LEED Fellow Class of 2023 Announced: CAGBC Member honoured

Member Profiles

The U.S. Green Building Council (USGBC) and Green Business Certification Inc. (GBCI) recently announced the 2023 class of LEED Fellows. They recognized 21 professionals from around the world for their mastery of LEED, globally the most widely used green building rating system. Among the honourees is Melanie Pitre of Aedifica.

Melanie Pitre is VP of Sustainability and Engineering and partner at Aedifica, with two decades of experience. She led a LEED Canada Review team for the CAGBC for seven years and has volunteered on CAGBC’s Technical Advisory Groups for five years. We congratulate Melanie on her significant achievement.

The 2023 LEED Fellows will be recognized Thursday, Sept. 28 during the annual Greenbuild International Conference & Expo. The LEED Fellow program was established in 2011 to recognize outstanding LEED APs who have demonstrated exceptional impacts with LEED in key mastery elements related to technical knowledge and skill; a history of exemplary leadership in LEED; significant contributions in teaching, mentoring, or research with proven outcomes; and a history of highly impactful commitment, service, and advocacy for LEED. Nominees must hold an active LEED AP with specialty credentials, among other requirements.

Interview with Melanie Pitre

What does the LEED Fellow distinction mean to you?

The distinction of being a LEED Fellow means much more to me than just a career achievement. It is a recognition of my career choices, of convincing clients to build differently, and of the efforts I have made over the years to contribute to the transformation of the Quebec real estate market. It is also an encouragement to continue investing in it because despite the evolution in the adoption of LEED over the past two decades, it is even more urgent to make sustainable building a standard of the industry.

I don’t have enough gray hair to stop now! So, I will continue to promote LEED to my clients and my peers with the aim of improving the impact of their projects, to get involved in the evolution of LEED programs to always elevate the industry, and to support innovative concepts in sustainable building because it is the solution in the context of fighting, adapting to, and resiliently addressing climate change.

You’ve been working on LEED projects for almost 20 years. What does LEED help you achieve on your projects?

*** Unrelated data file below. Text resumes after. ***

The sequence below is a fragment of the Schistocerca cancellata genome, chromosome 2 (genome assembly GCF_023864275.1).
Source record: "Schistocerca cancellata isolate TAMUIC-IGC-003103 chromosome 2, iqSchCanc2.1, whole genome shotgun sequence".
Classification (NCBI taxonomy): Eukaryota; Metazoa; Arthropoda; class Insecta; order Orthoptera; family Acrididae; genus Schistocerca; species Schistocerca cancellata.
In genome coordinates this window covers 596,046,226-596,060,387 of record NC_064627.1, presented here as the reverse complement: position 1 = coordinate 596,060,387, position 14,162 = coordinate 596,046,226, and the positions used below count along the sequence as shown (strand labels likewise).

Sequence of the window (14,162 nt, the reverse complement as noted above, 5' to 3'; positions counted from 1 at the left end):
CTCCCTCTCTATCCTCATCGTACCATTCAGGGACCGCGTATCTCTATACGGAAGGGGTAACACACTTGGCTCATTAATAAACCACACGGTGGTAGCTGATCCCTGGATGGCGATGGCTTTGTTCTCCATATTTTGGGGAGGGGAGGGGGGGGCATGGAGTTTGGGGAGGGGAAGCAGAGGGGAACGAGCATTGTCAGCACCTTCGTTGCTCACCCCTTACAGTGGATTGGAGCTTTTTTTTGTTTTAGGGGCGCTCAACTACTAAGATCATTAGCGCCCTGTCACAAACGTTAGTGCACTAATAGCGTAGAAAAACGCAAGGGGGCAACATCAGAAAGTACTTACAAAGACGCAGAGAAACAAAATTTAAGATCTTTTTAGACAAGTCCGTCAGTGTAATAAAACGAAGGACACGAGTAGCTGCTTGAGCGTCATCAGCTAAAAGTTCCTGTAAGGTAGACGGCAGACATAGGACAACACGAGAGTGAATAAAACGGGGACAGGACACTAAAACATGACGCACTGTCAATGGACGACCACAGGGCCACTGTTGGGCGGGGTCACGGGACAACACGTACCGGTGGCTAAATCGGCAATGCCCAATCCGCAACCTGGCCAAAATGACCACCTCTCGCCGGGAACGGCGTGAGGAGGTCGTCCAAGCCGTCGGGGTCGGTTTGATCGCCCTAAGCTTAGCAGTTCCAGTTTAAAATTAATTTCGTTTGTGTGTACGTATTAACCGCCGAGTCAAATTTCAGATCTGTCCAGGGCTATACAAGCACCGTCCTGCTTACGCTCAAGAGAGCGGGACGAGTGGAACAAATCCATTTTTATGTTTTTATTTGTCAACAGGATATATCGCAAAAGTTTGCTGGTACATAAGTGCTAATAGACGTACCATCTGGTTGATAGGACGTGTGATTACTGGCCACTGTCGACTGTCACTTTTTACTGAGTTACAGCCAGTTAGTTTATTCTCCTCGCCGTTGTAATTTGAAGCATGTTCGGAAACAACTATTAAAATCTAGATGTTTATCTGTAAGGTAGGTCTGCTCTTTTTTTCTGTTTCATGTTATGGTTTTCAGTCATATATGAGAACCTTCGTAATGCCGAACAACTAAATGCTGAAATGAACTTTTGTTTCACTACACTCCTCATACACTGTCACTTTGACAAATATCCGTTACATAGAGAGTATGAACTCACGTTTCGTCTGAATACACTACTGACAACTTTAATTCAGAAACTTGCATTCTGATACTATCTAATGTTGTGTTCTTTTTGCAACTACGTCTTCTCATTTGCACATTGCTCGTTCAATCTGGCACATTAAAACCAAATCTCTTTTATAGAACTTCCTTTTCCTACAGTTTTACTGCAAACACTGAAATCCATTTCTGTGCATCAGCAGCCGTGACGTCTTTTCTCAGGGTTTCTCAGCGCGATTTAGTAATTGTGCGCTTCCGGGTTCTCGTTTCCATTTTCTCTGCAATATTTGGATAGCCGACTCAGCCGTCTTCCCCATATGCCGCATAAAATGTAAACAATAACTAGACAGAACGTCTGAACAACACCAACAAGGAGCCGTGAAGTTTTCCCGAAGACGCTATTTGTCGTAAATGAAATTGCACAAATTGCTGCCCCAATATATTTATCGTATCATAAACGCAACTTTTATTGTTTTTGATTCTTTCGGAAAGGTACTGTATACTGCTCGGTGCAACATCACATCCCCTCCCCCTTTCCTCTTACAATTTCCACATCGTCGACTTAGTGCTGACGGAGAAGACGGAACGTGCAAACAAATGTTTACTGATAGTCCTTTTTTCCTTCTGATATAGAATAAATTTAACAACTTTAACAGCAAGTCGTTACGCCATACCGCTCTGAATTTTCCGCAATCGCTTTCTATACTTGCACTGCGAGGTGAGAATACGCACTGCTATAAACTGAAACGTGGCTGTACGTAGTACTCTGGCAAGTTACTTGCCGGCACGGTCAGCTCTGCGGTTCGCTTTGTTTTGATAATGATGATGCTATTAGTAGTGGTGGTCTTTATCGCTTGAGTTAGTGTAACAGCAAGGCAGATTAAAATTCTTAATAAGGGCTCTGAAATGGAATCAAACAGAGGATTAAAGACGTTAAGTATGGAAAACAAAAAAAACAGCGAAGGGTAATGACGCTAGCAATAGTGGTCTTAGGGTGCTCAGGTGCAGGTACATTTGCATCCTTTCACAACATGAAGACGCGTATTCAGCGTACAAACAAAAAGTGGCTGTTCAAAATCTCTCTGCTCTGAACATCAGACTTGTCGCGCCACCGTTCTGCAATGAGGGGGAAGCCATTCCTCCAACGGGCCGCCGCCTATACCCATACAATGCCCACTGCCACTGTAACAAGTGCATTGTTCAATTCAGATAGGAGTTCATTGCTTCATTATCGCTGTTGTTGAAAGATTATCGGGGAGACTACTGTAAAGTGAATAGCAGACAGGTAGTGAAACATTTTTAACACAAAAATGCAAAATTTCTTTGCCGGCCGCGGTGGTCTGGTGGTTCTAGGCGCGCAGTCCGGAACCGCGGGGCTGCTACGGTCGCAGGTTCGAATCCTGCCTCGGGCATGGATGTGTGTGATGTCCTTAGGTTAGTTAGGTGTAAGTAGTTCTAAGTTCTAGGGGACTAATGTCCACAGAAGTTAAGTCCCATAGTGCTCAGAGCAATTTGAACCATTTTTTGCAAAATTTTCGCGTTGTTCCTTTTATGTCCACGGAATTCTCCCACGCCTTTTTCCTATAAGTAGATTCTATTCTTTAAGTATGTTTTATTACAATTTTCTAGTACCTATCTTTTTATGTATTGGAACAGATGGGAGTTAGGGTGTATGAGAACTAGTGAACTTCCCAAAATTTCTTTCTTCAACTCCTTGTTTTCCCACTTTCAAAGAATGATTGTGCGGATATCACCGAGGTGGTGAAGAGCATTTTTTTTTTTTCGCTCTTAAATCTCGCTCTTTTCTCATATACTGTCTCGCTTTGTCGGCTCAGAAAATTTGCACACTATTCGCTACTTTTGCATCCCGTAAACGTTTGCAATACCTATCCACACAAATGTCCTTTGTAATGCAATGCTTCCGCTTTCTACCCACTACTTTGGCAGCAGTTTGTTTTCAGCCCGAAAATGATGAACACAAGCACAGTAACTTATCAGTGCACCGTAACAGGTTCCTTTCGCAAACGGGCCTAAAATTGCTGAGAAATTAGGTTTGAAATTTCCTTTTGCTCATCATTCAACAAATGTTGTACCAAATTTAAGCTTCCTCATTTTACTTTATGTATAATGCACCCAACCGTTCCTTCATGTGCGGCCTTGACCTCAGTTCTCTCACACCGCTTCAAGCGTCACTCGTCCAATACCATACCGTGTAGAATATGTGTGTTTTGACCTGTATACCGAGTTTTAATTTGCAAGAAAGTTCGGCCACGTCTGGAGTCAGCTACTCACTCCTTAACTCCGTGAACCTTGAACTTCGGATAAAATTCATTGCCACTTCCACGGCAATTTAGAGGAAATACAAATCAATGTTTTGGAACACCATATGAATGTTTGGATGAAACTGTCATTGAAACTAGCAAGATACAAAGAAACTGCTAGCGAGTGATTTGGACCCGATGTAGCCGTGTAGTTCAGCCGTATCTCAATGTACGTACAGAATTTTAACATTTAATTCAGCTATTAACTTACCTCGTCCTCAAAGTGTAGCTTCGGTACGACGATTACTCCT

LEED is an incredible performance framework. It addresses all aspects of sustainable building, taking into account the design challenges, construction issues, and the operational realities faced by the operators of these buildings. No one can simultaneously master the architecture, landscaping, electromechanical systems, civil and structural engineering. Therefore, LEED teaches us how to integrate all these areas of expertise into the development of synergistic solutions that will genuinely reduce negative impacts on the environment and increase positive impacts on the people who will occupy the space over time.

I’ve had the opportunity to work with four different versions of LEED throughout my career. Some requirements have disappeared over time, while others have been added and even strengthened in response to the development of knowledge and market evolution. That’s what I appreciate about this performance framework; it ensures that our projects always align with the most up-to-date industry standards of excellence.

Any new areas you hope future versions will address?

I believe that in addition to more specific ecological issues such as water, biodiversity, and natural resources, I would like to see global indicators such as carbon footprint included in the future versions of LEED.

A carbon footprint translates into the energy that will be consumed by the building over time, the embodied carbon in materials used to build and repair, and the waste generated over a useful lifespan. This type of indicator could promote the selection of more responsible energy sources, and encourage the preservation of existing building and products circularity.

Any piece of advice you’d like to give to professionals starting out in green building?

The best advice I can give to this new generation of professionals of the building market is to never give up. Advocating for more sustainable practices is not always easy, but no one is against virtue. Exemplariness, boldness, and innovation will always have their place in an ever more sustainable building industry.

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